Food + Recipes

Salad in a Jar

July 30, 2015

Salads in a jar are pretty to look at, but they’re a game changer for anyone who’s pressed for time but wants to eat well and feel good!  I make a few in advance and store them in the fridge to eat throughout the week.  It makes it so much easier when I’m home with the kids or when on-the-go, I simply toss a jar in my bag.  No more missed lunches!

To get started, you’ll want to use clean glass wide-mouthed jars with tight fitting lids.  Unfortunately, some lids contain BPA.   The more commonly used Ball and Kerr lids are more recently being manufactured using a BPA-free coating and Tattler lids are made from a BPA-free plastic.  It is my preference to avoid plastics and I really love using my Weck Tulip jars with glass lids.

The key to assembling these salads is layering the ingredients in such a way that keeps the dressing away from the leafy greens and more absorbent ingredients. This ensures your salad will stay crunchy and fresh.

Method

  1. Salad dressing.   Pour the desired amount of dressing in the bottom of the jar. The amount will depend on the size of your jar and salad as well as your personal preference.
  2. Crunchy veggies.  Next, add any hard chopped veggies you’re including in your salad such as: carrots, cucumbers, bell peppers, fennel, beets, snap peas, broccoli, cauliflower, celery, radishes, asparagus, etc.
  3. Beans, grains, pasta.  Next, add any beans (black, cannellini, navy, garbanzo, adzuki, kidney, etc), grains (rice, barley, orzo, farro, pasta, etc.
  4. Cheese & proteins.  If you plan to eat the salad within a day, add a layer of diced or crumbled cheese (feta, mozzarella, goat, cheddar) and/or protein (cubed tempeh, hard-cooked egg, etc). If you’re making these salads in advance to eat throughout the week, wait to add these ingredients until the day you’re planning to eat them, and add them to the top of the jar.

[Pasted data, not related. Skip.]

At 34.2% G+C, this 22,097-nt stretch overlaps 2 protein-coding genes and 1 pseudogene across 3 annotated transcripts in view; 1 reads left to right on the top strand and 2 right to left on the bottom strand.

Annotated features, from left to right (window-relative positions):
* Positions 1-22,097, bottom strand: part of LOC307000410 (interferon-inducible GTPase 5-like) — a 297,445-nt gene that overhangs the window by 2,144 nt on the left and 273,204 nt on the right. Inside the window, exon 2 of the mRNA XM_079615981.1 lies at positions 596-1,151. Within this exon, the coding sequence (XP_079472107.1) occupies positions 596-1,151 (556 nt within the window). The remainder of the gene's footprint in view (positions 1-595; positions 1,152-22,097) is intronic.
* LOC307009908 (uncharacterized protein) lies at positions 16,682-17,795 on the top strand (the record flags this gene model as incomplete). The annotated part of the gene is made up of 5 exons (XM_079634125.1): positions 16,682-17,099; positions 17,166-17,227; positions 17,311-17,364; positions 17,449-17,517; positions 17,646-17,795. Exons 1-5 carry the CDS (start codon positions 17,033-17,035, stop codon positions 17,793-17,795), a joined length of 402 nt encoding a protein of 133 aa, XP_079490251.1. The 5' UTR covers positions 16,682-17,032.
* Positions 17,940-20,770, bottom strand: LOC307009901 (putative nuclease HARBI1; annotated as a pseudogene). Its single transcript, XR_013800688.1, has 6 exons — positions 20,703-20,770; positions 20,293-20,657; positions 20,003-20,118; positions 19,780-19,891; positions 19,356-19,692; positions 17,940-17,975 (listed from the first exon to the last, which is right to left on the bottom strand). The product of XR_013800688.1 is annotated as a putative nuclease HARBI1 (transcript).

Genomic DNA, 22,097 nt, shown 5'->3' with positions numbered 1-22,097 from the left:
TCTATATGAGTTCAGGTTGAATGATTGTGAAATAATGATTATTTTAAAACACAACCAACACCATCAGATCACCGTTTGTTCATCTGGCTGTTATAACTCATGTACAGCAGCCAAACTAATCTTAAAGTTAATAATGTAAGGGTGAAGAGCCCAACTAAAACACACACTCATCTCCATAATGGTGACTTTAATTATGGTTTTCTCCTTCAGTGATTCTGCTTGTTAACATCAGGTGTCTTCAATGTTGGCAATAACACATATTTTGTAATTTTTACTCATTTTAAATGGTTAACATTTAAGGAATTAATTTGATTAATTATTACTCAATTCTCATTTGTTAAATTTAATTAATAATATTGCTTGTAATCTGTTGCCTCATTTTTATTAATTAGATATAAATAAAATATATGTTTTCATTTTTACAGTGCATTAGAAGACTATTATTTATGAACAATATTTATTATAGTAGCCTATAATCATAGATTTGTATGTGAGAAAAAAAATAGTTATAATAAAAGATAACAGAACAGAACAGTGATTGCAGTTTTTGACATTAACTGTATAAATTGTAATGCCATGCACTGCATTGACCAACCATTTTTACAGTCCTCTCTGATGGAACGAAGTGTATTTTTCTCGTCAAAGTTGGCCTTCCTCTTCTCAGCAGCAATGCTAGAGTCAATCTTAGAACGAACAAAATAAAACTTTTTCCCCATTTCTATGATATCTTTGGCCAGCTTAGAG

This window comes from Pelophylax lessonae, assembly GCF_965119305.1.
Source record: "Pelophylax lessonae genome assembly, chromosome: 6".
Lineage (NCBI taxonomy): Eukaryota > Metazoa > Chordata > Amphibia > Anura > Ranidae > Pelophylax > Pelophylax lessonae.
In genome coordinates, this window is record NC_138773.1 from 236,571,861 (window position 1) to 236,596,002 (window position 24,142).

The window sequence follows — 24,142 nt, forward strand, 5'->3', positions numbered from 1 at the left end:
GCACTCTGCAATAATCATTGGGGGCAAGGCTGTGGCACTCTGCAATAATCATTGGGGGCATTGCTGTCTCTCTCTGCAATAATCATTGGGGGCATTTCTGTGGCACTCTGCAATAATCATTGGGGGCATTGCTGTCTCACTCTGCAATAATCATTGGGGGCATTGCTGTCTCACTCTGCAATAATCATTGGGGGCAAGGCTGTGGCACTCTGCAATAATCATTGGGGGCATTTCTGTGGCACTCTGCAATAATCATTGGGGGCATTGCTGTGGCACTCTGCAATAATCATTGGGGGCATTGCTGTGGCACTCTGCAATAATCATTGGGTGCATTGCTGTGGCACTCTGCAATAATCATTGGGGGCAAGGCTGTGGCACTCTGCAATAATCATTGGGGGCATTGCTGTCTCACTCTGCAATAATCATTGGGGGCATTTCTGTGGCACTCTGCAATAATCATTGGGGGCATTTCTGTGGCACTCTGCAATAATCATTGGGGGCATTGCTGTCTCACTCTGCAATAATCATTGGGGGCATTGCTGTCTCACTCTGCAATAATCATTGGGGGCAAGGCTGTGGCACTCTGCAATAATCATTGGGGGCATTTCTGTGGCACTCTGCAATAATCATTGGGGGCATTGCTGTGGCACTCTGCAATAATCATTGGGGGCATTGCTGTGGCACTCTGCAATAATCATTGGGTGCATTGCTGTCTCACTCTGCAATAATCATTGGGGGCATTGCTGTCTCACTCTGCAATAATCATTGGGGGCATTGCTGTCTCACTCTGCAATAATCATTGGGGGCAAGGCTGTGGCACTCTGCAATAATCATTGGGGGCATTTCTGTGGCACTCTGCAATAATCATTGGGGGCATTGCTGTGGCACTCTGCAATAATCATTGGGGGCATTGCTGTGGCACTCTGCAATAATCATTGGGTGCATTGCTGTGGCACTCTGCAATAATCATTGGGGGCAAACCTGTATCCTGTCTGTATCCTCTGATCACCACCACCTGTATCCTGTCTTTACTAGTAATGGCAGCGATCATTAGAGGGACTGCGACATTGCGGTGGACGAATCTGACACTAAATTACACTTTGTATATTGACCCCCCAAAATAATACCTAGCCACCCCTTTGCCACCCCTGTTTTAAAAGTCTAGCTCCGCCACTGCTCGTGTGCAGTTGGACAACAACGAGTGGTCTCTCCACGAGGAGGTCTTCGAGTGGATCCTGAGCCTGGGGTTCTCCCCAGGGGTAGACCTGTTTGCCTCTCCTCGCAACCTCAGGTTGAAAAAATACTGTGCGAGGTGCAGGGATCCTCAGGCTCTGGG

5. Fruits & softer veggies.  This is where your diced tomatoes, sun-dried tomatoes, mushrooms, zucchini, sprouts, avocados (I sprinkle mine with lemon juice to keep them from turning brown), strawberries, apples, pears, citrus, dried fruits, etc will go.
  6. Nuts, seeds, legumes & lighter grains.  Next up are nuts (almonds, pecans, walnuts), seeds (sunflower, hemp, chia, flax, pumpkin), legumes (peas, lentils), more absorbant grains (quinoa, couscous, millet), and fixins (pea crisps, croutons).
  7. Salad greens & herbs.  Fill up the remainder of the jar with salad greens chopped or torn into bite-sized pieces. This is also where fresh herbs (basil, flat leaf parsley, oregano, etc) and cabbage will go.

The salads can be stored in the fridge for up to 5 days.  When you’re ready to eat, simply shake it all up and enjoy it right out of the jar or pour into another bowl.

There are many salad in a jar recipes out there, but I try to keep things simple using what I have on hand. This a vegetable garden salad with champagne vinaigrette, red bell peppers, carrots, onions, adzuki beans, olives, quinoa and spiralized zucchini.  The possibilities are endless! Do you make salads in a jar? What are your favorite creations?

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